Of particular note, USCIS has implemented varying filing fees for Form I-129, petitions with USCIS for H, L, O, E, and TN visas.  Under the Final Rule, each non-immigrant category will be subject to a separate fee rather than the current fee of $460.


Continue Reading USCIS Lengthens Premium Processing Timeline and Implements Fee Increases, Among Other Adjustments

In a media release issued on July 6, 2020, Immigration and Customs Enforcement (“ICE”) announced a rollback of the protections it afforded to foreign students in light of the COVID-19 outbreak. The July 6 release announced that foreign students will no longer be eligible for F-1 visas or to remain in the United States to participate in online-only courses of study. Coming only six weeks before the start of the fall semester, the guidance has raised serious concerns for premier US universities, for which foreign students provide one of the greatest sources of revenue, already leading Harvard and MIT to file suit challenging the sudden reversal in posture only six weeks before the start of the fall semester. Other major universities, accompanied by business groups and a number of state attorneys general, are considering challenges to the new policy.

The policy change is expected to affect an estimated more than 1 million student visa holders in the United States, as well as others presently outside the United States who have been admitted for the fall semester.  Students currently in the United States and planning to attend schools that have elected to offer online-only classes in the fall 2020 semester “must depart the country or take other measures, such as transferring to a school offering in-person instruction to remain in lawful status” per the release.


Continue Reading New ICE Directive Threatens Status of More Than One Million Foreign Students and Prompts Immediate Lawsuit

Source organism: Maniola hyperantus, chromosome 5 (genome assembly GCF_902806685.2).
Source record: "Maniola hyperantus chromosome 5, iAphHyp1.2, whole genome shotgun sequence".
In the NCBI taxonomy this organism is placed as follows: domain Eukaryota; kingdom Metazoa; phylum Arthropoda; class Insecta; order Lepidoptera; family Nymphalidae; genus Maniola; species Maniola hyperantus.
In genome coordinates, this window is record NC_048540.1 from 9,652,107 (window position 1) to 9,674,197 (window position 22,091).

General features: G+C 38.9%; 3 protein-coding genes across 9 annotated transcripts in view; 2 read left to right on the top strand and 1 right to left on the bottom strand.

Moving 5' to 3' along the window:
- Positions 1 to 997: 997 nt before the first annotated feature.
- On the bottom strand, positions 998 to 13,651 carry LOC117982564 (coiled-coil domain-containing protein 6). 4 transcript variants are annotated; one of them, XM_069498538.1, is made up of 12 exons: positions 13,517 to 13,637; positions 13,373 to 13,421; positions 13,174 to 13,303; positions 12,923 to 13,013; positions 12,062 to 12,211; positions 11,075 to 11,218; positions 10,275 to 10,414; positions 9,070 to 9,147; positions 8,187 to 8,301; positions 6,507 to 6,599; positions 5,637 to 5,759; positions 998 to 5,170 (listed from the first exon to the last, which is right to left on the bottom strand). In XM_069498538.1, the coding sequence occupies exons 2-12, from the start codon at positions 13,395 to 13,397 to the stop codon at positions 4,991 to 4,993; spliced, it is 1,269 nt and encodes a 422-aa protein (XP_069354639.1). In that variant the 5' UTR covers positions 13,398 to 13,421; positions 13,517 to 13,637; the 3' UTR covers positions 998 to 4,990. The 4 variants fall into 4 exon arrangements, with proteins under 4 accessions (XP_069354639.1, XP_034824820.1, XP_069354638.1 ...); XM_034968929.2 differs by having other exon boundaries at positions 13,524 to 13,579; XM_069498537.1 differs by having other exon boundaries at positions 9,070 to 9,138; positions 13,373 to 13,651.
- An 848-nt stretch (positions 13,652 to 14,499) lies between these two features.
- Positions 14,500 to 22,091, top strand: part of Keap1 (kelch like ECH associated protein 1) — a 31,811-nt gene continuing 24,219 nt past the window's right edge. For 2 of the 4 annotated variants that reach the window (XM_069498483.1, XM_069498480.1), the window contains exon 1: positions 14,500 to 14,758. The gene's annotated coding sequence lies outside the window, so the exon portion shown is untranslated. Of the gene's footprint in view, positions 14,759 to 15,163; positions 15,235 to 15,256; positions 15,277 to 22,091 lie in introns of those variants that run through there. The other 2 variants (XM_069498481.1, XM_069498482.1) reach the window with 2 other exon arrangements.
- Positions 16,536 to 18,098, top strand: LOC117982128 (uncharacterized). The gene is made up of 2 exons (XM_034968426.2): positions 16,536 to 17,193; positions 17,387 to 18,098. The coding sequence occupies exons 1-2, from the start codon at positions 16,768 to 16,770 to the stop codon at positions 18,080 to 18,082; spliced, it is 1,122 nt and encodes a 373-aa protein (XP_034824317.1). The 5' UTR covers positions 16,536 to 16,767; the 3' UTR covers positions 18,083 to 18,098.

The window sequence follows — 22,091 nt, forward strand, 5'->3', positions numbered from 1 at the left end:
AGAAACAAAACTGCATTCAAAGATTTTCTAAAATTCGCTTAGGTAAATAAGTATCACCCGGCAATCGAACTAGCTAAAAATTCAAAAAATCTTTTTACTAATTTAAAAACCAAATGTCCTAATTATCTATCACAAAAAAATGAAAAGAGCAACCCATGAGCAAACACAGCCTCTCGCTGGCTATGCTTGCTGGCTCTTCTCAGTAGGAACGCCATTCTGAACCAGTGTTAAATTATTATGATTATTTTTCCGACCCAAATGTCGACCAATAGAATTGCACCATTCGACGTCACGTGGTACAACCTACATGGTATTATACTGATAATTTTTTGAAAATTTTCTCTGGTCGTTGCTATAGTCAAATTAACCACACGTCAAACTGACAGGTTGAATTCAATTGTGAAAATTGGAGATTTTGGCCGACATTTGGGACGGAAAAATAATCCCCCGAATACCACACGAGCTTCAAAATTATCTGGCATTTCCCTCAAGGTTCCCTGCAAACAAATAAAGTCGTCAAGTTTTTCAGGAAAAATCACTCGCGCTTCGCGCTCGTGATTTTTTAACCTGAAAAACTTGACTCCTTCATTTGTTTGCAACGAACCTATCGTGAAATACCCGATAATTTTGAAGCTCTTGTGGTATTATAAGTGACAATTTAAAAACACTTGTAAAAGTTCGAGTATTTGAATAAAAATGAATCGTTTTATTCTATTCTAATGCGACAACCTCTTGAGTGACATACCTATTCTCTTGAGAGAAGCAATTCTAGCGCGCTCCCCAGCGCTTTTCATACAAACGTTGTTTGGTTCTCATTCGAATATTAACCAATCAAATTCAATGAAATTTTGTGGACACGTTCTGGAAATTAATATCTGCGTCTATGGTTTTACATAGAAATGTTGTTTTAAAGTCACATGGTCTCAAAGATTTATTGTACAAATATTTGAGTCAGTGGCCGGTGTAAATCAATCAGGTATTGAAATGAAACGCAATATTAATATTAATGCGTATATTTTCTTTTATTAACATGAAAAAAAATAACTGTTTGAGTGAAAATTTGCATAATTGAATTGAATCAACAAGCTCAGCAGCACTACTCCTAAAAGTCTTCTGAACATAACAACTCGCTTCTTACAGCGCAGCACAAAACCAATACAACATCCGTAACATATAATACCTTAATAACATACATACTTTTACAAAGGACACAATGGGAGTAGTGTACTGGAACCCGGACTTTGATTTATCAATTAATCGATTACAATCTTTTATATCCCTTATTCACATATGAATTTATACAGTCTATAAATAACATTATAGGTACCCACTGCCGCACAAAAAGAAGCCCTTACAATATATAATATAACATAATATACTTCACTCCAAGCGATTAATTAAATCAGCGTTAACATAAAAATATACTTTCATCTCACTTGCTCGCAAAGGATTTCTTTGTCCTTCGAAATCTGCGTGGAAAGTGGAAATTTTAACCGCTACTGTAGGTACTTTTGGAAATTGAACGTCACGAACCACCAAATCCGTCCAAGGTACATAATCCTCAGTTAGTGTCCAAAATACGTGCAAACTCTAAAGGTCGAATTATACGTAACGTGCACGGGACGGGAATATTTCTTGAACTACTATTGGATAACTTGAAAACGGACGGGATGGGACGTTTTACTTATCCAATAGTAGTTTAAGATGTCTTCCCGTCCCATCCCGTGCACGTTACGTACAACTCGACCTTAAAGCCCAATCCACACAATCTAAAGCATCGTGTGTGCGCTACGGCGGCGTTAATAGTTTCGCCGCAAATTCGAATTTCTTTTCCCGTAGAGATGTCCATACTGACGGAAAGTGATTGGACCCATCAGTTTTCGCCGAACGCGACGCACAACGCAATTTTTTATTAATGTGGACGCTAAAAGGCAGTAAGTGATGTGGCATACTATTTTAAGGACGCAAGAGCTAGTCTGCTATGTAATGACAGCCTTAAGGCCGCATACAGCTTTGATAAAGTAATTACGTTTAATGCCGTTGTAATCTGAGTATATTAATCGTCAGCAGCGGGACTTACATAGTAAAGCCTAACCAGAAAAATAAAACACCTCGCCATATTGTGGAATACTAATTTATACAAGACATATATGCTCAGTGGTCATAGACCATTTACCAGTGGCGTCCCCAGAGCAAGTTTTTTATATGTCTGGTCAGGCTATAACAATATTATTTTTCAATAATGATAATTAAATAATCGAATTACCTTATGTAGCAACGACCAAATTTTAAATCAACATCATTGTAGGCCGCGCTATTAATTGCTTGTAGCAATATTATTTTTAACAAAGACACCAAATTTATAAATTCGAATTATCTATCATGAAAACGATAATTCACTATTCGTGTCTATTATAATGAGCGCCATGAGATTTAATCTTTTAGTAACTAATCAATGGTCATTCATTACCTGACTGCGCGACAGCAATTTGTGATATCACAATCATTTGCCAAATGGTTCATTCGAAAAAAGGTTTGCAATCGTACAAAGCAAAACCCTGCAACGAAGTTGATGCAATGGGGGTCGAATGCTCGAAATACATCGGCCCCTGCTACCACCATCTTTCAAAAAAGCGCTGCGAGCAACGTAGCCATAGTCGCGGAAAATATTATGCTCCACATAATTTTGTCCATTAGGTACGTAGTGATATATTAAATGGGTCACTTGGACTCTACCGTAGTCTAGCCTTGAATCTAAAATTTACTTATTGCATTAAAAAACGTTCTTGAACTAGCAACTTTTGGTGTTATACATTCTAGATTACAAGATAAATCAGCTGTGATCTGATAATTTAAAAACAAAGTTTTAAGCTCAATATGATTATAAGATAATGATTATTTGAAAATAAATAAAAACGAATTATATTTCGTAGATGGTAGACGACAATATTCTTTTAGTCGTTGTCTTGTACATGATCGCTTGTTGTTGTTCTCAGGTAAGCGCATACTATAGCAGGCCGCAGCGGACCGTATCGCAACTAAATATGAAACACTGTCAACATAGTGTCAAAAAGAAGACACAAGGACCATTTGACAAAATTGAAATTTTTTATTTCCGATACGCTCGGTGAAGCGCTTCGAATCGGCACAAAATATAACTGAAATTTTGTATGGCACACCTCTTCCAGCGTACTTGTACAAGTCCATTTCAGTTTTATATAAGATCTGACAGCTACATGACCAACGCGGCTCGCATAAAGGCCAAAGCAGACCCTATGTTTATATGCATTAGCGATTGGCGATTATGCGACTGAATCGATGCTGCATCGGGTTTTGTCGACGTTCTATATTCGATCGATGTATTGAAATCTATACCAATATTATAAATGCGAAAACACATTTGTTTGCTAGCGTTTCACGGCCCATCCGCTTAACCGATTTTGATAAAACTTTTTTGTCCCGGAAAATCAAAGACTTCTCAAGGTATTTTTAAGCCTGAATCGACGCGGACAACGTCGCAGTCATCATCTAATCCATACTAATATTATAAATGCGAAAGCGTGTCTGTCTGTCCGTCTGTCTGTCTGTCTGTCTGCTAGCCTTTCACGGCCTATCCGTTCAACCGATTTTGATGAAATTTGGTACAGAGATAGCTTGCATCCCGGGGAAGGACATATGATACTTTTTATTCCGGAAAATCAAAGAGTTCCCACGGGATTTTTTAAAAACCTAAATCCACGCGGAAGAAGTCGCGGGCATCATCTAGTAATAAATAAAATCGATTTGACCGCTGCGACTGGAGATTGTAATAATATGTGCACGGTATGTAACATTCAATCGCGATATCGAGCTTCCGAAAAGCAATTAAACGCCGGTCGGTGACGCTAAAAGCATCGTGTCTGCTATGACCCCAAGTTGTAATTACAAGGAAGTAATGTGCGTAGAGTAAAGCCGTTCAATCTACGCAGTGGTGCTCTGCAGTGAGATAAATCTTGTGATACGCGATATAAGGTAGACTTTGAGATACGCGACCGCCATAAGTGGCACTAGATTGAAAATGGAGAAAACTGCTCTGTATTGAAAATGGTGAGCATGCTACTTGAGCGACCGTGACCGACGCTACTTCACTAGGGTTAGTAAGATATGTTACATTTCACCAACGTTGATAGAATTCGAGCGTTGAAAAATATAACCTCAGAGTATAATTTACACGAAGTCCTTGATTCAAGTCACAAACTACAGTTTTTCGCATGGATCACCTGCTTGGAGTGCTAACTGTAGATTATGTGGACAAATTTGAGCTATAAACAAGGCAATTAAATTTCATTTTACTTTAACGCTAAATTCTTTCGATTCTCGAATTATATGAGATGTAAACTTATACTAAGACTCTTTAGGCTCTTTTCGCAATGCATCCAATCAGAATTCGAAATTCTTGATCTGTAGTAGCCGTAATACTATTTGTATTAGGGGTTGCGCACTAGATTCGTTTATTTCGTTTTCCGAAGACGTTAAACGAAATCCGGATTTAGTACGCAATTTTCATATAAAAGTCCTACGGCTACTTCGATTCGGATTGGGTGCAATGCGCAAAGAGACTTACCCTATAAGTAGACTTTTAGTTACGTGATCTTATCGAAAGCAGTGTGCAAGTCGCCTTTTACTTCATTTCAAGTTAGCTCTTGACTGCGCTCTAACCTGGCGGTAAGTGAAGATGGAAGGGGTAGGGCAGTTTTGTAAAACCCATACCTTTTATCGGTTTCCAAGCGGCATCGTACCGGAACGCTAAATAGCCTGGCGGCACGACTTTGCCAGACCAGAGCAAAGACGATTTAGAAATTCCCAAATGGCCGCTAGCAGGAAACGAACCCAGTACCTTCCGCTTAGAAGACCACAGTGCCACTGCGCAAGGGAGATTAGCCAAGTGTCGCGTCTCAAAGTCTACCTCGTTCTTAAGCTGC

The administration announced expansion of the controversial travel ban to include six more countries, following an almost year-long review by the Department of Homeland Security (“DHS”).  Restrictions on entering the United States will apply to certain travelers and migrants from Nigeria, Africa’s most populous country, as well as Eritrea, Kyrgyzstan, Myanmar, Sudan, and Tanzania, ,

A legal battle over the future of hundreds of thousands of individuals presently in the United States based upon Temporary Protected Status (“TPS”) continues following the Trump administration’s steps to end TPS for certain individuals.

What is TPS?

The United States provides TPS to nationals of certain countries based upon conditions in the country that temporarily prevent the country’s nationals from returning safely, such as ongoing armed conflict, an environmental disaster, or other extraordinary and temporary conditions. At present, 10 countries are designated for TPS: El Salvador, Haiti, Honduras, Nepal, Nicaragua, Somalia, Sudan, South Sudan, Syria, and Yemen. A May 2018 report from US Citizenship and Immigration Services noted that 437,402 individuals held TPS status as of December 31, 2017.